The preparation of hierarchically structured organosilicon microcapsules from commercially available starting materials is described. Using a microfluidic device, an emulsion of dichlorodiphenylsilane is formed in a continuous phase of aqueous glycerol. The silane droplets undergo hydrolysis, condensation, and crystallization within minutes to form self-assembled, core-shell microcapsules. The microparticles have been characterized with light and electron microscopy, nuclear magnetic resonance spectroscopy (NMR), diffusion-ordered NMR spectroscopy (DOSY), Fourier transform infrared spectroscopy (FTIR), differential scanning calorimetry (DSC), and powder X-ray diffraction (XRD). The characterization data show that the microcapsule walls consist of amorphous, oligomeric poly(diphenylsiloxane) surrounded by a spiny layer of crystalline diphenylsilanediol. Glycerol is occluded within the wall material but is not covalently bound to the silicon components. Glycerol is a crucial element for producing low-dispersity microcapsules with well-ordered surface spines, as the use of methyl cellulose as viscomodifier yields amorphous surfaces.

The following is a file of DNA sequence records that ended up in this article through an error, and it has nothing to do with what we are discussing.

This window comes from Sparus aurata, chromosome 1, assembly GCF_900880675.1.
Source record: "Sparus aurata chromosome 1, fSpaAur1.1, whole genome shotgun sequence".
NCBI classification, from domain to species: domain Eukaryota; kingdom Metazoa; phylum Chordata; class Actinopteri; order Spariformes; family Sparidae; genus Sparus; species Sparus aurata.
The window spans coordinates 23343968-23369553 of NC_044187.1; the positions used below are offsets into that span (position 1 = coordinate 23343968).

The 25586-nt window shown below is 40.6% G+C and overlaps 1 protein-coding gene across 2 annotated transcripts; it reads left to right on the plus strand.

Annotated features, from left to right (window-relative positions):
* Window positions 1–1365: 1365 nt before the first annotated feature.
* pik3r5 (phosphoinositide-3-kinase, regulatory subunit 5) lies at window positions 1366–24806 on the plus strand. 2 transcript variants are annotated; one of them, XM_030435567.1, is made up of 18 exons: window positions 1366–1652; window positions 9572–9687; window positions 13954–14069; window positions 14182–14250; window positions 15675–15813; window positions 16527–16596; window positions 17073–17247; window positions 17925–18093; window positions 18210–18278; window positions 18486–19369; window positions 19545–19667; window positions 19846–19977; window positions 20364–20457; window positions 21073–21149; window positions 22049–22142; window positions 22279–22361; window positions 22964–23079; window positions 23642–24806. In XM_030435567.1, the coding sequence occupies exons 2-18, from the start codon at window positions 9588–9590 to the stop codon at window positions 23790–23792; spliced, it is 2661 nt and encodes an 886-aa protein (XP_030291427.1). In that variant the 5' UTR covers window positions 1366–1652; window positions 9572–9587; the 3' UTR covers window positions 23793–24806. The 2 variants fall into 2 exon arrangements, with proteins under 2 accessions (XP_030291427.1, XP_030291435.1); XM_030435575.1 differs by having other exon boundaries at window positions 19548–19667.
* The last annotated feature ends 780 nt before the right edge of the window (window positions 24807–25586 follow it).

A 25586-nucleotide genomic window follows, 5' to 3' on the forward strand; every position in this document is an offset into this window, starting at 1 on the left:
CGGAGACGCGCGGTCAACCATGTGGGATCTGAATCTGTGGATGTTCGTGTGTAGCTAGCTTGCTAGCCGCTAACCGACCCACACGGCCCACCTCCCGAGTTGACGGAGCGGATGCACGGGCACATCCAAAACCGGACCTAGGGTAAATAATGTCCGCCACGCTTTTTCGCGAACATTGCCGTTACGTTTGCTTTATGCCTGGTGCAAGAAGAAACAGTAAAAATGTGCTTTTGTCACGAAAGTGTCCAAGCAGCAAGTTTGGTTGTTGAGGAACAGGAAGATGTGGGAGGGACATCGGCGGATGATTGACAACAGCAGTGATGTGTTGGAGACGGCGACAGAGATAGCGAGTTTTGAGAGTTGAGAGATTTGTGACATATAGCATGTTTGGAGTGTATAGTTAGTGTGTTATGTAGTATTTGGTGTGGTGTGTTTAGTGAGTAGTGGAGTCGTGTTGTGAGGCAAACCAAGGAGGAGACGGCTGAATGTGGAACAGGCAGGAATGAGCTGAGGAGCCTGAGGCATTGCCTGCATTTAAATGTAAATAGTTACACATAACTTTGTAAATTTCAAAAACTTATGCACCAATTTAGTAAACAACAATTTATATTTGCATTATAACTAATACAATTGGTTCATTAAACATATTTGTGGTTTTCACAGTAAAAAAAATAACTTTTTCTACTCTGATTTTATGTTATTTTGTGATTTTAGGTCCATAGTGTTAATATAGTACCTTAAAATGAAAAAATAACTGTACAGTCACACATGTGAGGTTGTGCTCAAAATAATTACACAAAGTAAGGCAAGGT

ASJC Scopus subject areas
- Colloid and Surface Chemistry